So what's the big deal about Green MP Chloe Swarbrick's medicinal cannabis bill getting voted down while the Government one is going through to select committee?
This a huge missed opportunity to take the broader ideas present in Swarbrick's bill and examine them, alongside the more restrictive proposal. All National and NZ First MPs voted against it.
As Swarbrick said on Twitter: "I'm gutted that cynical politics won tonight, not the voices of the vulnerable and the sick who are presently being criminalised because of archaic law demonstrably unfit for purpose."
That's the problem here – our current law prevents access to cannabis for those who are suffering. Overseas, people are getting regulated, legal and affordable access to cannabis to treat their symptoms.
And let's not pretend this is about access. As @steffenrusten said: "Can we reframe the #cannabis debate? Right now we're asking whether it should be legal. This implies that we're debating whether people should use or not. That ship has sailed. Instead, ask: who should earn money from drugs: gangs, or society?"
Swarbrick's speech in the house is available on YouTube. She is a brilliant, eloquent and intelligent young woman. She highlighted that this issue is about how we treat our sick.
"It could be any of us… affordable access is essential… Good, kind, otherwise law-abiding people are risking jail to help their neighbours… to prevent unnecessary suffering."
The problem is that the scope of the Government's bill is too narrow.
Former Prime Minister Helen Clark tweeted: "Disappointing to see the Bill not given the chance to progress to a select committee for further consideration. There are people with debilitating pain who are not terminally ill who can benefit from #medicinalcannabis."
And from one of the people suffering: "The 'oh well, it will happen eventually' comments on medical cannabis are fine, if you're not constantly in pain & pharmaceuticals aren't working, or have awful side effects. Me? I just feel like crying."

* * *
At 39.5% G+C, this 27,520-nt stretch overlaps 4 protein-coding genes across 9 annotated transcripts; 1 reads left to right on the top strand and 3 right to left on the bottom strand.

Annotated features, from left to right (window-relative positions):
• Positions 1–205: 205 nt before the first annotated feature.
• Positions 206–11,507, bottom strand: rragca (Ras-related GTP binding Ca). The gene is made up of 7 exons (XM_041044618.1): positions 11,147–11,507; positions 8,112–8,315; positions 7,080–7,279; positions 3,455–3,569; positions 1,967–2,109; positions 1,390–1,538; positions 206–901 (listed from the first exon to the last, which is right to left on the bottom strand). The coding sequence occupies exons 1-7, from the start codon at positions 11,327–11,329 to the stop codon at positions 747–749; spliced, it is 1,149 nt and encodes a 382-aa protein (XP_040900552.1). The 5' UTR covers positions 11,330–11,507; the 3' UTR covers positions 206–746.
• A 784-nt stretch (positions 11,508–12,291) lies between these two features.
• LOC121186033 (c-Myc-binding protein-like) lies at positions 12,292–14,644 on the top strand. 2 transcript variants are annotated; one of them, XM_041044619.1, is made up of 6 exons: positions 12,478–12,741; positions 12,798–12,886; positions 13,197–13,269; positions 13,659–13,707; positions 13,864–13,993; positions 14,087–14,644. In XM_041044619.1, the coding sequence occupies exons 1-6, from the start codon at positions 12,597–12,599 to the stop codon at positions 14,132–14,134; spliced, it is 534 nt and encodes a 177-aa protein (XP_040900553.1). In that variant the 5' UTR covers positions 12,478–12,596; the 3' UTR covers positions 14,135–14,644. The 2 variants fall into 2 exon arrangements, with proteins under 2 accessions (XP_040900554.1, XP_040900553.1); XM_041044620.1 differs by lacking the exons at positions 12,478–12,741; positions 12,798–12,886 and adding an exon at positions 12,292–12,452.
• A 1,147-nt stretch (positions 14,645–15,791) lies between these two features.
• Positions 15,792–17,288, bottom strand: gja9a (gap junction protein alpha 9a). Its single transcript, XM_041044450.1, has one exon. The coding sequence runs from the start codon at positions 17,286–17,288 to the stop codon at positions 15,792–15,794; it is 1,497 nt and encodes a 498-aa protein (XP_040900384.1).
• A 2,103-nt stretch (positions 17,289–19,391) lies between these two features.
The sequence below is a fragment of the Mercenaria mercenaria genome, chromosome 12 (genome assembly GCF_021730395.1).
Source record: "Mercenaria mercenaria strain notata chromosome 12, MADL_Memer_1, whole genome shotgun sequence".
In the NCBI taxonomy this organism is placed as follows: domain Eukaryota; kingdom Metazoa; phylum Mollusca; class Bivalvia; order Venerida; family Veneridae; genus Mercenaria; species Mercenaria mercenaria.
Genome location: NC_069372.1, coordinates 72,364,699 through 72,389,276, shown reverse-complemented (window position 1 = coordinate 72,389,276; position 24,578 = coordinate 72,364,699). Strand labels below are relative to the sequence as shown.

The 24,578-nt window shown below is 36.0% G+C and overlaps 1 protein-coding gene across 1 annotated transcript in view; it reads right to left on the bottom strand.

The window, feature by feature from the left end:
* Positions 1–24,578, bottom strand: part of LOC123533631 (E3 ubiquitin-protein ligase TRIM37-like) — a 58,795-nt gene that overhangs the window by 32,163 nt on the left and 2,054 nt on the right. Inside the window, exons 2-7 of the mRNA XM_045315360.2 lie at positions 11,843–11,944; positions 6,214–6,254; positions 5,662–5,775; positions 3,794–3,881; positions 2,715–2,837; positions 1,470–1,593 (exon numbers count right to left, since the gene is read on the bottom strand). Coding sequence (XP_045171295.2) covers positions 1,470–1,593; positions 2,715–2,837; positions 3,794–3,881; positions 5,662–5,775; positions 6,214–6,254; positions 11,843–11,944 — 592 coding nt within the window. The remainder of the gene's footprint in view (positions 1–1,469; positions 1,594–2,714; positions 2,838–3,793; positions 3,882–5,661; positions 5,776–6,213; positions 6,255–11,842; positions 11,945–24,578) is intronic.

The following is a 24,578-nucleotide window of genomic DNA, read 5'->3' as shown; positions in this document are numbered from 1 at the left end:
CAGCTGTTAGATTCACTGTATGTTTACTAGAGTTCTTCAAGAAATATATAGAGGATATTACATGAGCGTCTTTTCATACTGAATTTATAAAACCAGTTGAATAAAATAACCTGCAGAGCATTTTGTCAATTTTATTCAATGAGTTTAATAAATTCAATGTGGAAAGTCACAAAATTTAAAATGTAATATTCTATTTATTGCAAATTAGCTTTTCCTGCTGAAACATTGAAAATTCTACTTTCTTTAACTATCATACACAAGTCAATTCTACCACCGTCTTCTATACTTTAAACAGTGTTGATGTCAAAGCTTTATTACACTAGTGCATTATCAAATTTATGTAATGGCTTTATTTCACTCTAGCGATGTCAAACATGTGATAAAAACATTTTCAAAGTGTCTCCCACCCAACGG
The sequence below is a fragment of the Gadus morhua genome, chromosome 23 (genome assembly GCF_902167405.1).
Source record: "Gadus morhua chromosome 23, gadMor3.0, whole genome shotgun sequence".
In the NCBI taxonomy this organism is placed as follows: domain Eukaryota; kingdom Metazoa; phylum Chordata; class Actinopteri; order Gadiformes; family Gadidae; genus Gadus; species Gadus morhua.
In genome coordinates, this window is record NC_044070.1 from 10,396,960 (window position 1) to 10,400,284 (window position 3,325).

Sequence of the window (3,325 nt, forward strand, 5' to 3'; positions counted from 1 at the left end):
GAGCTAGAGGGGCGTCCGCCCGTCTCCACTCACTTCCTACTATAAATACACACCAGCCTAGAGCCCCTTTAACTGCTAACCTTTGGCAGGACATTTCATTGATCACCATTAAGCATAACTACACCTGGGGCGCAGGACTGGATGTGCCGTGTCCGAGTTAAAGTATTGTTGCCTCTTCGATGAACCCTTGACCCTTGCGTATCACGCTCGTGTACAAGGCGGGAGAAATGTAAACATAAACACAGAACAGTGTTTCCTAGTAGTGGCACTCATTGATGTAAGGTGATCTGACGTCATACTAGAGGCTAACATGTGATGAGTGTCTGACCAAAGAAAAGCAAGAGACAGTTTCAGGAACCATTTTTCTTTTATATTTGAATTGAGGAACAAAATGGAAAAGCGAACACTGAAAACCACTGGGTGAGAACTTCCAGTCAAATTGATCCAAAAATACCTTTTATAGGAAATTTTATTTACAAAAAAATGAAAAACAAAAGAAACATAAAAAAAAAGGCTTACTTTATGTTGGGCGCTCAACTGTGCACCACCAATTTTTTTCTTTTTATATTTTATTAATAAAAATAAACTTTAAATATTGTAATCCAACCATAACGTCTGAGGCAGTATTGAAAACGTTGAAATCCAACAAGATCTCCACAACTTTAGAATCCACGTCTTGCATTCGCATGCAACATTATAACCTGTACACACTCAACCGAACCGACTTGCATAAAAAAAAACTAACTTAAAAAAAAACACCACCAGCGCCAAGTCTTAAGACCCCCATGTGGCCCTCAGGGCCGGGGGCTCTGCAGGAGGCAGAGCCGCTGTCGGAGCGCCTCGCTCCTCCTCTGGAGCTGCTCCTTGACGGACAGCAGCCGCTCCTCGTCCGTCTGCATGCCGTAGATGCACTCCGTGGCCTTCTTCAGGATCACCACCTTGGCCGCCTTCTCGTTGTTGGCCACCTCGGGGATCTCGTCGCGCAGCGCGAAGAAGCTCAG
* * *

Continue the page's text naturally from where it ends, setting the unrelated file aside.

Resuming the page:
This is not just about access for those who are terminally ill, although of course that is an area where relief from symptoms must be an across-the-board consideration.
Our law made the late Helen Kelly, Sir Paul Holmes and Martin Crowe potential criminals as they found pain relief that worked for them through cannabis.
The question of whether our health professionals have the ability to manage access to cannabis-based pain relief puzzles me. They have to manage access to opiod-based and highly addictive medicines already. Plus we know other countries and states are managing access to cannabis. Swarbrick's bill would have given us the chance to see the evidence from overseas.
However, all is not lost. We can bring these views into the select committee consideration of the Government's bill. We can demand more practical and open access to medicinal cannabis – to help those with seizures and undergoing chemotherapy who are not terminally ill. We can create a commercial market that delivers tax dollars and above the table jobs to people with green thumbs.
If the surveys are correct, and my experience from last year's election campaign reinforces this, there is a significant majority of New Zealanders who are ready for change (78%) and can see the value in a carefully regulated cannabis market. Even Grey Power is calling for access.
I'll leave the last word to mental health advocate and psychotherapist Kyle MacDonald: "So for those who argue that cannabis is a gateway drug, they're right. It's a gateway to finally treating people who use and misuse ALL drugs that are currently illegal with compassion."
Nicola Patrick is a councillor at Horizons Regional Council, works for Te Kaahui o Rauru and is part of a new social enterprise hub, Thrive. A mum of two boys, she has a science degree and is a Green Party member.